Note 4: Carol Pearson and Hugh Marr, “What Story Are You Living?” P. 14-15. They developed the PMAI based on Jung’s Archetypes and Joseph Campbell’s work, “The Hero with a Thousand Faces (1949).”
Note 5: A concept from Theosophy, the Akashic records are the records of every soul, past, present, and future. Theosophists believe that they exist in a plane of existence called the etheric plane. These records can be accessed through deep meditation.
Note 6: Hank Wesselman and Sandra Ingerman, “Awakening to the Spirit World.” P. 172-3.
Note 7: For more information on Theosophy: “What is Theosophy” from The Theosophical Society.

Works Used:
Raven Kaldera, “Dealing with Deities.”
Katlin Koda, “Fire of the Goddess.”
Caroline Myss, “Archetypes.”
Carol Pearson and Hugh Marr, “What Story Are You Living?”
Romanian Association for Psychoanalysis Promotion (AROPA), Resources for Carl Jung.
Linda Star-Wolf, “Soul Whispering.”
Hank Wesselman and Sandra Ingerman, “Awakening to the Spirit World.”

Each-Uisge (Water-Horse): Be Cautious, Be Aware


More tales of European lake monsters.

Throughout the lands surrounding the North Sea, stories abound of dreaded lake monsters who lurk below the surface. These tales describe many of the monsters as “water-horses.” This beast resembles a seal with two sets of flippers, a long neck and a small head. People usually divide “water-horses” into two types – the long-necked Nessie and the maned Each-Uisge. While Nessie of Loch Ness is more benign, the Each-Uisge, also of Scotland, is more sinister. Haunting lakes and lochs, this shapeshifter kills and eats unwary humans (leaving only the liver). The Each-Uisge usually lures people by pretending to be a docile horse.

From ancient times, the Each-Uisge has filled people with dread and fear. The Picts depicted Him in all his ferocity their pictographs. The Romans recorded deadly sightings of this beast during their time in Britain. Described as a glistening black horse with a greenish patina, the Each-Uisge would appear on the roadside as a tame horse. Seeing relief, the weary traveler would mount Him, only to find themselves firmly affixed to the beast’s back. After that, the “horse” would quickly trot off. When the Each-Uisge smelled water nearby, He would race into the lake drowning the unfortunate victim.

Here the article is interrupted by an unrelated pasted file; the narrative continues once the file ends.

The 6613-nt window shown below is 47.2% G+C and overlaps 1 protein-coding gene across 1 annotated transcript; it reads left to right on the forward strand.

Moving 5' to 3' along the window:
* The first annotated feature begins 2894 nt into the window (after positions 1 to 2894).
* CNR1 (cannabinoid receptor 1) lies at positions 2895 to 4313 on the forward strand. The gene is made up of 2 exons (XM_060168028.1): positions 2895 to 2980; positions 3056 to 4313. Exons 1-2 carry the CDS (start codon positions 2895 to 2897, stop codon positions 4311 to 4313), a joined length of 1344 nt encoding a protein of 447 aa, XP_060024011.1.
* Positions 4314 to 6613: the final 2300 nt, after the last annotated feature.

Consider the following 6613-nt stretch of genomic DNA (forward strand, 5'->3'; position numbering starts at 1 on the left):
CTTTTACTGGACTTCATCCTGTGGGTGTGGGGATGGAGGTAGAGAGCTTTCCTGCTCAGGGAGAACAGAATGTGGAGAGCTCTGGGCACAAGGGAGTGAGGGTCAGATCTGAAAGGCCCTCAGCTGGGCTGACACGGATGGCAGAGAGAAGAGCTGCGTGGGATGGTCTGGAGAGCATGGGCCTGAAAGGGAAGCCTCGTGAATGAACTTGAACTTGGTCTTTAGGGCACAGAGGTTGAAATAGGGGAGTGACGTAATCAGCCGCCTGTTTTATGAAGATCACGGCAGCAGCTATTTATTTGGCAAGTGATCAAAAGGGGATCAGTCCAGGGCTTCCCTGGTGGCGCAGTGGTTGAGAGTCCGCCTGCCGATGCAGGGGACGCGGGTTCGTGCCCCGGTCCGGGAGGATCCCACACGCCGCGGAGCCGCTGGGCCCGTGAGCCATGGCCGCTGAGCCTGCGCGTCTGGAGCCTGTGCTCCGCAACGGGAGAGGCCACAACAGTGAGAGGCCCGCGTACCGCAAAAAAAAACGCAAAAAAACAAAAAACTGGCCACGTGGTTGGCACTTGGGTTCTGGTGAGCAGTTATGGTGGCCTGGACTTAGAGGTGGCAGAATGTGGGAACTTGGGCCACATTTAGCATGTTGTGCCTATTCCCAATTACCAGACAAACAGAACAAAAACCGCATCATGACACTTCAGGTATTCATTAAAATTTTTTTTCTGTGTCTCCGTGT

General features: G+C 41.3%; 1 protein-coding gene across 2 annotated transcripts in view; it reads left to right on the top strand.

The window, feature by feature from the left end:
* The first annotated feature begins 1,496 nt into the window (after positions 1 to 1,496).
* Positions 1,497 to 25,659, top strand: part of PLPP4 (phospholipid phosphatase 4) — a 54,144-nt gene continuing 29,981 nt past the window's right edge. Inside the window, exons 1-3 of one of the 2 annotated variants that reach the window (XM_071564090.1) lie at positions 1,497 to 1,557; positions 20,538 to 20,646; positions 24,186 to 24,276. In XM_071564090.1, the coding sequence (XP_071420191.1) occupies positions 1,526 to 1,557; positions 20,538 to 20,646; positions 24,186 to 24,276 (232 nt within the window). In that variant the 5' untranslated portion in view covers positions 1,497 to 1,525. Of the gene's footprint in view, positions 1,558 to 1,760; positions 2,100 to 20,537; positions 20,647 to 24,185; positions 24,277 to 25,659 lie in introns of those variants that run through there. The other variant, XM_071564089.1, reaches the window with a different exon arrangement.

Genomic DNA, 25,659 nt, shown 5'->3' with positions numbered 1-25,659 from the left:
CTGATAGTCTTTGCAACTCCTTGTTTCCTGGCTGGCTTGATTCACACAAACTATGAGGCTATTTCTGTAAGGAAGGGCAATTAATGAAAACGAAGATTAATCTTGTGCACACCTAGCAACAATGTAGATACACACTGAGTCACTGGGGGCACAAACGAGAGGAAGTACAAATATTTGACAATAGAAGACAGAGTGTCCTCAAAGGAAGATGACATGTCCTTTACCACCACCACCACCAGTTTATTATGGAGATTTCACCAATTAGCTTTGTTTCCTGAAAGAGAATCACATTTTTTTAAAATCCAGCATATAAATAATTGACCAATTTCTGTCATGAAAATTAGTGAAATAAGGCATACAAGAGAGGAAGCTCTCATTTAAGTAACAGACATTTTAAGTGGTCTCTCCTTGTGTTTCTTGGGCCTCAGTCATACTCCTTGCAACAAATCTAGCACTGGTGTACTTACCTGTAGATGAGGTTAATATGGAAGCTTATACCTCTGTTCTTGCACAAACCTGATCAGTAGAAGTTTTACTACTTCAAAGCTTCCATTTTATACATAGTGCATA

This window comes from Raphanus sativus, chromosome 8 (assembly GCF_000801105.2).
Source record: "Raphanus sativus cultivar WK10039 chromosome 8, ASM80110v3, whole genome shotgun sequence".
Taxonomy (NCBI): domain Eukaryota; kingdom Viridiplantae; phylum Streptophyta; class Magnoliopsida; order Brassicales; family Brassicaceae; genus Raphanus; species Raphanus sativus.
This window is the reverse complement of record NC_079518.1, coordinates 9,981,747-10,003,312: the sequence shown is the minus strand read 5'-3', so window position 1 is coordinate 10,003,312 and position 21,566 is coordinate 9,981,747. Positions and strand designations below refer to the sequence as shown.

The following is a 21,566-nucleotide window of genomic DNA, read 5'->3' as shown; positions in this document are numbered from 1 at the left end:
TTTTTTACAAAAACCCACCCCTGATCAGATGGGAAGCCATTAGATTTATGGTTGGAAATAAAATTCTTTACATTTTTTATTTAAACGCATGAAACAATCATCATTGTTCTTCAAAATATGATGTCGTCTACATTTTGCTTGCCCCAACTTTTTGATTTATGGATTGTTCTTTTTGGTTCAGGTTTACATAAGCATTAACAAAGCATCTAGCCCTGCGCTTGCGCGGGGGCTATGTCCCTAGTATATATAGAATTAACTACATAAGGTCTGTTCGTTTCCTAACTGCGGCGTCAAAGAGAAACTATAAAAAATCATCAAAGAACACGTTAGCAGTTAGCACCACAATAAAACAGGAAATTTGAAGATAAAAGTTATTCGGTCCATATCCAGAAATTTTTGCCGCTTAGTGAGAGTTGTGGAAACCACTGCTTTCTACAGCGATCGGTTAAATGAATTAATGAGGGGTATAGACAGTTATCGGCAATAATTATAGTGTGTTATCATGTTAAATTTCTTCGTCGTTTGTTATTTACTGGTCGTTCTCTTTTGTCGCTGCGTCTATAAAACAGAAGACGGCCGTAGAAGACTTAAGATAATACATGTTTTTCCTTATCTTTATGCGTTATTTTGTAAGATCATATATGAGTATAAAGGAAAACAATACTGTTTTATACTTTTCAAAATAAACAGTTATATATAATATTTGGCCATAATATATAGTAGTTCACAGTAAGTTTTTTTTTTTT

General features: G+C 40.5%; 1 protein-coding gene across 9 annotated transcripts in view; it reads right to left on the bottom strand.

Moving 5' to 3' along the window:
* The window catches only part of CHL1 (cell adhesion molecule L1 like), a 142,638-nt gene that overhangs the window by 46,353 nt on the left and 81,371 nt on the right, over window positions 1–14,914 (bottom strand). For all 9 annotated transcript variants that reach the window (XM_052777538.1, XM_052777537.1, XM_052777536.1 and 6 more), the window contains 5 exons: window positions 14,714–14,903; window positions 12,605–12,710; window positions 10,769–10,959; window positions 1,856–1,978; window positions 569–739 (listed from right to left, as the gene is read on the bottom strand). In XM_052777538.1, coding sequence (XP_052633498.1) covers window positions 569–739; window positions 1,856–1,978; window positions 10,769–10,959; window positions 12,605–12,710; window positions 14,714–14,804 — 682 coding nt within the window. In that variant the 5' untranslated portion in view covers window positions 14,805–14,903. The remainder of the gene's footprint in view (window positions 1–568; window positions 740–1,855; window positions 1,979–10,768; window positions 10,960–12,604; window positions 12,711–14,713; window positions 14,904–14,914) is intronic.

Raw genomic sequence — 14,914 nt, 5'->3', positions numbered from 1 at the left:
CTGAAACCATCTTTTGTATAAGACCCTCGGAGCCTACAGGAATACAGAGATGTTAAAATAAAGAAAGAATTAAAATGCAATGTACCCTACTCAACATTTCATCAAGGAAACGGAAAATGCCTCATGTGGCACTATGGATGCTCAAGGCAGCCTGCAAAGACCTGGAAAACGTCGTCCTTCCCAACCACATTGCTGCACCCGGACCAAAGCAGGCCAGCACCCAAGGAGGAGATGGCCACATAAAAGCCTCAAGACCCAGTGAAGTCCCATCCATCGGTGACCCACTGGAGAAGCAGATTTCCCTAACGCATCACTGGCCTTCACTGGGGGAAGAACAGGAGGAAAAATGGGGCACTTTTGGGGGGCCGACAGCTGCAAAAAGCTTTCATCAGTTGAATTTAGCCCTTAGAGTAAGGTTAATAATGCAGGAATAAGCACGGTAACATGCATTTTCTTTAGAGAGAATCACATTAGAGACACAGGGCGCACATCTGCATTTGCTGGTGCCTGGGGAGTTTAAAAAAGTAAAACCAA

One blood-curdling account tells the killing of several children by the Each-Uisge. This creature had appeared to several children as a pretty pony. As each child sat on his back, the “pony” would lengthen it to fit more children. When commanded by the Each-Uisge mount, a frightened boy ran away. As the boy escaped, he heard his friends scream as they were drowned in the lake. The next day, the sorrowful villagers only found the children’s livers floating in the water.

The Each-Uisge is called by many names throughout the North Sea region. In Norway, this beast is Backahasten or Nokken, the “brook-horse.” In The Faroes, He is known as Nukur, and Nuggle in the Orkeys. The Irish call Him, the Capall-uisce, and the Manx, the Cabbyl-Ushtey.

In Wales, the Each-Uisge is known as the Ceffyl Dwr. This small beautiful “horse” lived in mountain pools. Once someone mounted Him, the Ceffyl Dwr would fly over the water and, then melt into a mist. After the victim drops into the water, He would reform and eat the body. At other times, this beast would transform into a frog and leap on the victim’s back.

No one is quite sure what the Each-Uisge is. Is this creature, an undiscovered mammal such as a new species of otter or seal? Or are the stories too fantastic for an ordinary animal? Whatever the Each-Uisge is, everyone will agree that He is deadly and vicious.

The Each-Uisge is real to those who believe the old myths. Something lives in those lakes, pools, and lochs; Something that will kill and eat you. Ignore the myths at your own peril. Be cautious and aware that not everything you encounter is benign.
Note: The Kelpie is similar to the Each-Uisge, except that She dwells in rivers and waterfalls.